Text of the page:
High coverage with IRS targeted a subset of districts in central Zambia, with little extension into the southwest of the country, and was conducted in mostly urban areas. Further progress will require additional strategies, with a focus on north-eastern districts that consistently reported significant and stable malaria hotspots [21].

All countries sharing a border with Zambia have endemic malaria. Cross-border collaborations with neighbouring countries should be strengthened, such as the recent Zambia Zimbabwe Cross-Border Malaria Initiative [3, 22]. Persistently high malaria transmission along the Mozambique and Malawi borders indicates the need for additional cross-border collaborations, with monitoring of population movement and malaria transmission. The low level of malaria transmission and decline in the number of malaria cases in southern Zambia, which shares a border with Namibia, Botswana and Zimbabwe, demonstrates the unprecedented achievement of the National Malaria Control Programme.

This study has several limitations, most notably the fact that these analyses were based on routinely collected data within the DHIS with the potential for both over and under reporting of malaria cases. Secular changes in reporting could have biased prevalence estimates and errors could have been introduced as data were aggregated at higher levels of the health information system. However, data accuracy and completeness were not systematically assessed. Many cases reported in the DHIS were not confirmed by RDT and microscopy but were based on clinical signs and symptoms, with the potential for misclassification. Both RDT and microscopy have limited sensitivity and specificity, and are particularly likely to misclassify individuals with low levels of parasitaemia. The observed associations between LLIN and IRS coverage and the burden of malaria were ecologic and not at the level of individuals.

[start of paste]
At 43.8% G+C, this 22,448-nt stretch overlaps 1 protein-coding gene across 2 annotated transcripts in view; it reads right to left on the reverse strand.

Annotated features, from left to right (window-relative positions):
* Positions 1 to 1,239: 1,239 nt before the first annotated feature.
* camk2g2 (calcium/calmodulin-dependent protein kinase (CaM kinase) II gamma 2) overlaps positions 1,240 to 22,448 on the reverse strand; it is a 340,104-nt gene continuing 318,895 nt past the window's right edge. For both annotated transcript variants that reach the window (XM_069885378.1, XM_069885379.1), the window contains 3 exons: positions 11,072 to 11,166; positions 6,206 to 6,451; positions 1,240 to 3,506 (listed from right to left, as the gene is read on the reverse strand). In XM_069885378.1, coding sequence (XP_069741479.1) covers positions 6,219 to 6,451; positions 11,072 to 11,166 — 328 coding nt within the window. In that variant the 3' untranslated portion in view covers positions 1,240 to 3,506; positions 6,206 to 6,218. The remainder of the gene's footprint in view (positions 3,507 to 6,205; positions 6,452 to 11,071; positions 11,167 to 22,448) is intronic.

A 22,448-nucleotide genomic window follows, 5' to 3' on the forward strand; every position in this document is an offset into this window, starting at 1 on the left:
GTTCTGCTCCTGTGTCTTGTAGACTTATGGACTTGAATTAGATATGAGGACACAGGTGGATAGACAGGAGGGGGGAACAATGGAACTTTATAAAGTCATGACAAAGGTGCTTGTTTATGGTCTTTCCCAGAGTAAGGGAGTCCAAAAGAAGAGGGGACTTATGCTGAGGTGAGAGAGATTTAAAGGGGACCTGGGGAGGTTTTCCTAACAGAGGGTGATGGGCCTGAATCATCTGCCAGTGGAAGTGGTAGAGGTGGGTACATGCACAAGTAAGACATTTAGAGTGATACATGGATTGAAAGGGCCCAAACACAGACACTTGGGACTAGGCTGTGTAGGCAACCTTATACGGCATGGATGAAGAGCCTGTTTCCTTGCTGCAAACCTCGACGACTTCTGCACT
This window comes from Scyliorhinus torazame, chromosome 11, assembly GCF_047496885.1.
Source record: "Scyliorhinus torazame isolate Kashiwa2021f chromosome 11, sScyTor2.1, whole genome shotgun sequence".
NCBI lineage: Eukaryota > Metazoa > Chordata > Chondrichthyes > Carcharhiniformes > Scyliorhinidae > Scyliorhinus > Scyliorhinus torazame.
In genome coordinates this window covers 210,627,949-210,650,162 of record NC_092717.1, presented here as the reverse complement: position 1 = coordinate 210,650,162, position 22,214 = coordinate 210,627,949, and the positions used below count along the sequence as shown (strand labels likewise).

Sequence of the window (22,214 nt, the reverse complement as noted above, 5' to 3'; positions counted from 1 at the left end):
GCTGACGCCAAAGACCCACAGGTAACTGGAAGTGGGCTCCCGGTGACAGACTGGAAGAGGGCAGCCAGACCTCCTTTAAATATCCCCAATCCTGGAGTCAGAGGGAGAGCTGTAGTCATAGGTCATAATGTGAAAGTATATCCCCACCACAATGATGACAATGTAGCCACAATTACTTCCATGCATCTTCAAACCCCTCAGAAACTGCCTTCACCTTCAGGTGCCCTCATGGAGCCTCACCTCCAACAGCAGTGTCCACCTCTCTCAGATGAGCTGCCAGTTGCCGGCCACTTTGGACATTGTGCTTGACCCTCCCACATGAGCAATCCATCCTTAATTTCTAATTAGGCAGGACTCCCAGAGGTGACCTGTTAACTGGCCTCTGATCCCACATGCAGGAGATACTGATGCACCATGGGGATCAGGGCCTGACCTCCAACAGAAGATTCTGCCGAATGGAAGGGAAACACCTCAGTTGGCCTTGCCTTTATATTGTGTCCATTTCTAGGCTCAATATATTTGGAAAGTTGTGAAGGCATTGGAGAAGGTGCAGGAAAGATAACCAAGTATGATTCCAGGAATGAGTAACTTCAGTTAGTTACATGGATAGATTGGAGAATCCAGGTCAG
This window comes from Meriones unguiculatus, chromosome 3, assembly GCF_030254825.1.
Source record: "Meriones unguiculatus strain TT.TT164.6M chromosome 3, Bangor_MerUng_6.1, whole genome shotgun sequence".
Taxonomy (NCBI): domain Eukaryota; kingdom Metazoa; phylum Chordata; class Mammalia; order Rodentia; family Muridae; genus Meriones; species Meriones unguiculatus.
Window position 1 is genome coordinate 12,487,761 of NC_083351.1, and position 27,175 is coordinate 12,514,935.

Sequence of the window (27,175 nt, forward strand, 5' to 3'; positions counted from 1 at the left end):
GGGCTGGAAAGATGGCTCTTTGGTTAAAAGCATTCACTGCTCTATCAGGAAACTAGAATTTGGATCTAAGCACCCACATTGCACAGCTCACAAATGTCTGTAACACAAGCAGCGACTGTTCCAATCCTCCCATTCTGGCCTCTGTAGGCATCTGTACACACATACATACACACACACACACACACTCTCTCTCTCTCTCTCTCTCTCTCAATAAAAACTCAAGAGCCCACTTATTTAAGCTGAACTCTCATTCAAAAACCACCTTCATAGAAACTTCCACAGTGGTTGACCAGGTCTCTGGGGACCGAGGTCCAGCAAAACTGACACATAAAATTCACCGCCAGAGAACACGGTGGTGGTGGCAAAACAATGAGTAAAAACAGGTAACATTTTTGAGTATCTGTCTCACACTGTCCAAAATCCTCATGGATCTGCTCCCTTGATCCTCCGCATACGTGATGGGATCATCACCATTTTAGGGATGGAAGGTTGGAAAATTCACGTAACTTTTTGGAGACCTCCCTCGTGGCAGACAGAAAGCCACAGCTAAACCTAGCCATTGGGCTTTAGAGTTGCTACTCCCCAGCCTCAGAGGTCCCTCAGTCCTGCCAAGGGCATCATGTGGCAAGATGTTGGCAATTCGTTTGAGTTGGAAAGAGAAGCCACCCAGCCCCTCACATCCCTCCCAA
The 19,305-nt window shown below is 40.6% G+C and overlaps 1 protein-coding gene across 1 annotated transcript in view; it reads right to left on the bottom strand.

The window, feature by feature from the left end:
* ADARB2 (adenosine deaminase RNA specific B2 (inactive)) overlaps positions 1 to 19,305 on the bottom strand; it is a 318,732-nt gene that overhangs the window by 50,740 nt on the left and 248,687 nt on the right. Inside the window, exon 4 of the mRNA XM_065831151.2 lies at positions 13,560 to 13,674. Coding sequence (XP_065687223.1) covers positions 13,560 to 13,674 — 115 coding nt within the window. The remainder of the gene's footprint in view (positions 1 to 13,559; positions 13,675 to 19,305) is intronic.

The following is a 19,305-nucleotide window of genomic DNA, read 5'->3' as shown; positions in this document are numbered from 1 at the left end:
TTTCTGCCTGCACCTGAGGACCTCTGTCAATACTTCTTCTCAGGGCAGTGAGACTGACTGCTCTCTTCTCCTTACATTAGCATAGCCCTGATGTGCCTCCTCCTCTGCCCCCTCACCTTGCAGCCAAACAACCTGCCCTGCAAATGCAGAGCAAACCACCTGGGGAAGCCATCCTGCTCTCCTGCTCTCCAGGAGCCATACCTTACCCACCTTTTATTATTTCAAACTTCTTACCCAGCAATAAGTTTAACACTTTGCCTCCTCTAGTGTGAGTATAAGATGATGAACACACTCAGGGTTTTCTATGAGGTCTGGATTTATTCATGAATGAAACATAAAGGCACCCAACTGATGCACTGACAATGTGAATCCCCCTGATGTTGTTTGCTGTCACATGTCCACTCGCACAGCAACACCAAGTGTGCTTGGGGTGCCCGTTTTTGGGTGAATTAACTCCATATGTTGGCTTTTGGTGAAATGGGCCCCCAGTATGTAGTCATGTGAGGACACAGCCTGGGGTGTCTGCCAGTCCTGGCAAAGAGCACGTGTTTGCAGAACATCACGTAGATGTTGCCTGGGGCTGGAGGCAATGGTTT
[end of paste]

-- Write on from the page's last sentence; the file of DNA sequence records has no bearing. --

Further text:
Sustained efforts are critical to maintain the gains that have already been achieved and further progress may bring malaria transmission to near-zero in all four districts that reported fewer than ten cases per 1,000 population in 2011, thus creating malaria-free zones in Zambia. Enhanced and targeted interventions in north-eastern Zambia where the burden of malaria remains high, as well as sustaining low malaria transmission in the southwest, will be necessary for Zambia to achieve the national goal of being malaria free by 2030.